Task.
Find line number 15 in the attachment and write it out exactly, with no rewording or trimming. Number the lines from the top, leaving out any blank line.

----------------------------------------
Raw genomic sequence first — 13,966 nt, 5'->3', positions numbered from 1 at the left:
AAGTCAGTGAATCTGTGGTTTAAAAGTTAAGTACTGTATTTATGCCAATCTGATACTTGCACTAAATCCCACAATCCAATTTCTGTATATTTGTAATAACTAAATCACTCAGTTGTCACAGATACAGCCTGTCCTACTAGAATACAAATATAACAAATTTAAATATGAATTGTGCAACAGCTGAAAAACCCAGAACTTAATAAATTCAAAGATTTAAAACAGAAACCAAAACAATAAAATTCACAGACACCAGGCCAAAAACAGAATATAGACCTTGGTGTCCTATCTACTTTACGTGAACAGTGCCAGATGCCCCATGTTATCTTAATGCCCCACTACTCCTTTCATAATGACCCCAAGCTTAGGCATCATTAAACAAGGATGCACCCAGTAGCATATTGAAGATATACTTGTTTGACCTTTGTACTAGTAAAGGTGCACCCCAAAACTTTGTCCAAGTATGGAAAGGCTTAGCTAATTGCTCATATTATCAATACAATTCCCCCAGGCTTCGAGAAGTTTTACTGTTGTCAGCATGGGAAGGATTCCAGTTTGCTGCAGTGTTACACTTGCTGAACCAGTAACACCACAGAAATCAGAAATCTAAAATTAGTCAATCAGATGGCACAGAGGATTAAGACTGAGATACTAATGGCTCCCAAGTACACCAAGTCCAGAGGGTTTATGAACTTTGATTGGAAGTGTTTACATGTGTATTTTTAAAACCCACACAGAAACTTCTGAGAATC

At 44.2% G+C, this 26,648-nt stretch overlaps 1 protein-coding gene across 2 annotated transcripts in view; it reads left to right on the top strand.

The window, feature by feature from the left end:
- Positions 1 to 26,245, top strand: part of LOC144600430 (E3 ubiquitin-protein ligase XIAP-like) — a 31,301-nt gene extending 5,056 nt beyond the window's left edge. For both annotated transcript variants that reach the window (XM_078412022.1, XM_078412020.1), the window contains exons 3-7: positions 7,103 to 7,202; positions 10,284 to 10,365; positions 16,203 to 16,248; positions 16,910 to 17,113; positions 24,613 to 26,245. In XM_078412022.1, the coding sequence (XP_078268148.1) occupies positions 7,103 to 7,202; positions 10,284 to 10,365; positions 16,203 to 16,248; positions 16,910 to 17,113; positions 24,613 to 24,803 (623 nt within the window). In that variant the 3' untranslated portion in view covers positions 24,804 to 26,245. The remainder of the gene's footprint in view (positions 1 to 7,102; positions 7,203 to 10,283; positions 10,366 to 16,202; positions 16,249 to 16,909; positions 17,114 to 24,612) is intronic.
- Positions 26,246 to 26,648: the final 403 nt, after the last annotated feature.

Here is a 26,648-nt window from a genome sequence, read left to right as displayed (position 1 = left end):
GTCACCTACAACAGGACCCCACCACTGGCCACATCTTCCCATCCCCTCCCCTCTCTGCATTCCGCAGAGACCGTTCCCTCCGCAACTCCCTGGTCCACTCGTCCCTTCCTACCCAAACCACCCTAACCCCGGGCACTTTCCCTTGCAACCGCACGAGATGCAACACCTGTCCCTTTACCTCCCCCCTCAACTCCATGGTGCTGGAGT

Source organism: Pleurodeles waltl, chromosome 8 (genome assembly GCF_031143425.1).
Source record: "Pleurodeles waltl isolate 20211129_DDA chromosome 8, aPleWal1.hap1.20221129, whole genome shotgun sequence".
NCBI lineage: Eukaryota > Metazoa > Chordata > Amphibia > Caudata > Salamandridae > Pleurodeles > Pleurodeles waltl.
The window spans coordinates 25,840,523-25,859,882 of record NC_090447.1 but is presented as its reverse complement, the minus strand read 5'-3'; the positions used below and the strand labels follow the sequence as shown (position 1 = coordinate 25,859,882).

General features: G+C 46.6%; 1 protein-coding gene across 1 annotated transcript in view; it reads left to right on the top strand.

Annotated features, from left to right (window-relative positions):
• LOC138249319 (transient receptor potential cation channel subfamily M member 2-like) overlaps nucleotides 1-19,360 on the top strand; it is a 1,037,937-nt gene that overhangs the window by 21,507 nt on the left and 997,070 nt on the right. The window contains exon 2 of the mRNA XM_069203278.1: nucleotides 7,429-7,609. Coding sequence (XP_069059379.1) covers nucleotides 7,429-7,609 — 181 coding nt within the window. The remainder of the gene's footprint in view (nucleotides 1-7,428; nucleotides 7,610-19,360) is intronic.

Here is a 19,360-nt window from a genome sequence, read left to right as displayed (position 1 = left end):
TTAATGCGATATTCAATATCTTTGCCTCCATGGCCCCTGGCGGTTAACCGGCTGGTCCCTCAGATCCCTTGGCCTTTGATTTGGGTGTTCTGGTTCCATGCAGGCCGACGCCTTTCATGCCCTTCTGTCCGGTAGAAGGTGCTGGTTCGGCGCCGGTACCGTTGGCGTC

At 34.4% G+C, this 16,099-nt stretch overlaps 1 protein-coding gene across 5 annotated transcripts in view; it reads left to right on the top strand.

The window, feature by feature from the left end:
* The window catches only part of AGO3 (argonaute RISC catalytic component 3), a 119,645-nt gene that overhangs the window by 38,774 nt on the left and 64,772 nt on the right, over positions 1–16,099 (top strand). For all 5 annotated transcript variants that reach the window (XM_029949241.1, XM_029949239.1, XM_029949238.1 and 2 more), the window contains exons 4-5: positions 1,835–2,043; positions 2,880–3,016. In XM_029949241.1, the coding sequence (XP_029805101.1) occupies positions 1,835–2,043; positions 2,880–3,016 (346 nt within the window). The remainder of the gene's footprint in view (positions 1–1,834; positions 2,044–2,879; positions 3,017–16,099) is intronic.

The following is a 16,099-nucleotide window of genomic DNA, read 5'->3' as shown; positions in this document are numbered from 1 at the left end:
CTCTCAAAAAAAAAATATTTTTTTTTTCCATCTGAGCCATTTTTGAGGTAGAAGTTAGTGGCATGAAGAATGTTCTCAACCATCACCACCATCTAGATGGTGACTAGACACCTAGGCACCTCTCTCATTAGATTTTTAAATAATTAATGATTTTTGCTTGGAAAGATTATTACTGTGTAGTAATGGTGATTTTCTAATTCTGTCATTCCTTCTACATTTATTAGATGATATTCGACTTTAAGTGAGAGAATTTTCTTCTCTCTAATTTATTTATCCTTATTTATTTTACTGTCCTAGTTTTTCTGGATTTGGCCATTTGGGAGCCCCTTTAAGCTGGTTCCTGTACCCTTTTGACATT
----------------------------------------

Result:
• LOC138249319 (transient receptor potential cation channel subfamily M member 2-like) overlaps nucleotides 1-19,360 on the top strand; it is a 1,037,937-nt gene that overhangs the window by 21,507 nt on the left and 997,070 nt on the right. The window contains exon 2 of the mRNA XM_069203278.1: nucleotides 7,429-7,609. Coding sequence (XP_069059379.1) covers nucleotides 7,429-7,609 — 181 coding nt within the window. The remainder of the gene's footprint in view (nucleotides 1-7,428; nucleotides 7,610-19,360) is intronic.